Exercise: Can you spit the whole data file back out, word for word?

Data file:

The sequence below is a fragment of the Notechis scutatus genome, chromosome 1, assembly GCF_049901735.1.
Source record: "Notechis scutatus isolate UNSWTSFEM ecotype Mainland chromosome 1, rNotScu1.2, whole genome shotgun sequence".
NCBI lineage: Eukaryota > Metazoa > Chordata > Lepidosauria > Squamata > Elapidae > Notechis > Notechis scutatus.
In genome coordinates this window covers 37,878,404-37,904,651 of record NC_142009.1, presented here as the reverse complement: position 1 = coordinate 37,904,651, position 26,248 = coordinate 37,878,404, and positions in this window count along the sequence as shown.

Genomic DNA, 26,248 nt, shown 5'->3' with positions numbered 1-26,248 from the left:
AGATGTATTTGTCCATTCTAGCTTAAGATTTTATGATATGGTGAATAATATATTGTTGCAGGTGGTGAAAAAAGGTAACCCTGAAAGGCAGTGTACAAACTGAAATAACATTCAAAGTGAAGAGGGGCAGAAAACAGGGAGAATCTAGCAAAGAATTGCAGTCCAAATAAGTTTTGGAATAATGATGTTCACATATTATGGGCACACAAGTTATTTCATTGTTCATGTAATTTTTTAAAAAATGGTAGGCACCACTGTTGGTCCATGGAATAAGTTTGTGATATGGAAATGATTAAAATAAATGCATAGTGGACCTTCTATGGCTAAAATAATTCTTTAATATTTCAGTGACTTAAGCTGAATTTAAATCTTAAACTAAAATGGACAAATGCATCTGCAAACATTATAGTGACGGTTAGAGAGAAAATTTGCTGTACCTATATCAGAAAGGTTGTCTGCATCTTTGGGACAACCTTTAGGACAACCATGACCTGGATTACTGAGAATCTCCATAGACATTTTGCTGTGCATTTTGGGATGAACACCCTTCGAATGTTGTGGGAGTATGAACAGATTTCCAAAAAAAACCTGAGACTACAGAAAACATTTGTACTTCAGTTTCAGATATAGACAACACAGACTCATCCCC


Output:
The sequence below is a fragment of the Notechis scutatus genome, chromosome 1, assembly GCF_049901735.1.
Source record: "Notechis scutatus isolate UNSWTSFEM ecotype Mainland chromosome 1, rNotScu1.2, whole genome shotgun sequence".
NCBI lineage: Eukaryota > Metazoa > Chordata > Lepidosauria > Squamata > Elapidae > Notechis > Notechis scutatus.
In genome coordinates this window covers 37,878,404-37,904,651 of record NC_142009.1, presented here as the reverse complement: position 1 = coordinate 37,904,651, position 26,248 = coordinate 37,878,404, and positions in this window count along the sequence as shown.

Genomic DNA, 26,248 nt, shown 5'->3' with positions numbered 1-26,248 from the left:
AGATGTATTTGTCCATTCTAGCTTAAGATTTTATGATATGGTGAATAATATATTGTTGCAGGTGGTGAAAAAAGGTAACCCTGAAAGGCAGTGTACAAACTGAAATAACATTCAAAGTGAAGAGGGGCAGAAAACAGGGAGAATCTAGCAAAGAATTGCAGTCCAAATAAGTTTTGGAATAATGATGTTCACATATTATGGGCACACAAGTTATTTCATTGTTCATGTAATTTTTTAAAAAATGGTAGGCACCACTGTTGGTCCATGGAATAAGTTTGTGATATGGAAATGATTAAAATAAATGCATAGTGGACCTTCTATGGCTAAAATAATTCTTTAATATTTCAGTGACTTAAGCTGAATTTAAATCTTAAACTAAAATGGACAAATGCATCTGCAAACATTATAGTGACGGTTAGAGAGAAAATTTGCTGTACCTATATCAGAAAGGTTGTCTGCATCTTTGGGACAACCTTTAGGACAACCATGACCTGGATTACTGAGAATCTCCATAGACATTTTGCTGTGCATTTTGGGATGAACACCCTTCGAATGTTGTGGGAGTATGAACAGATTTCCAAAAAAAACCTGAGACTACAGAAAACATTTGTACTTCAGTTTCAGATATAGACAACACAGACTCATCCCC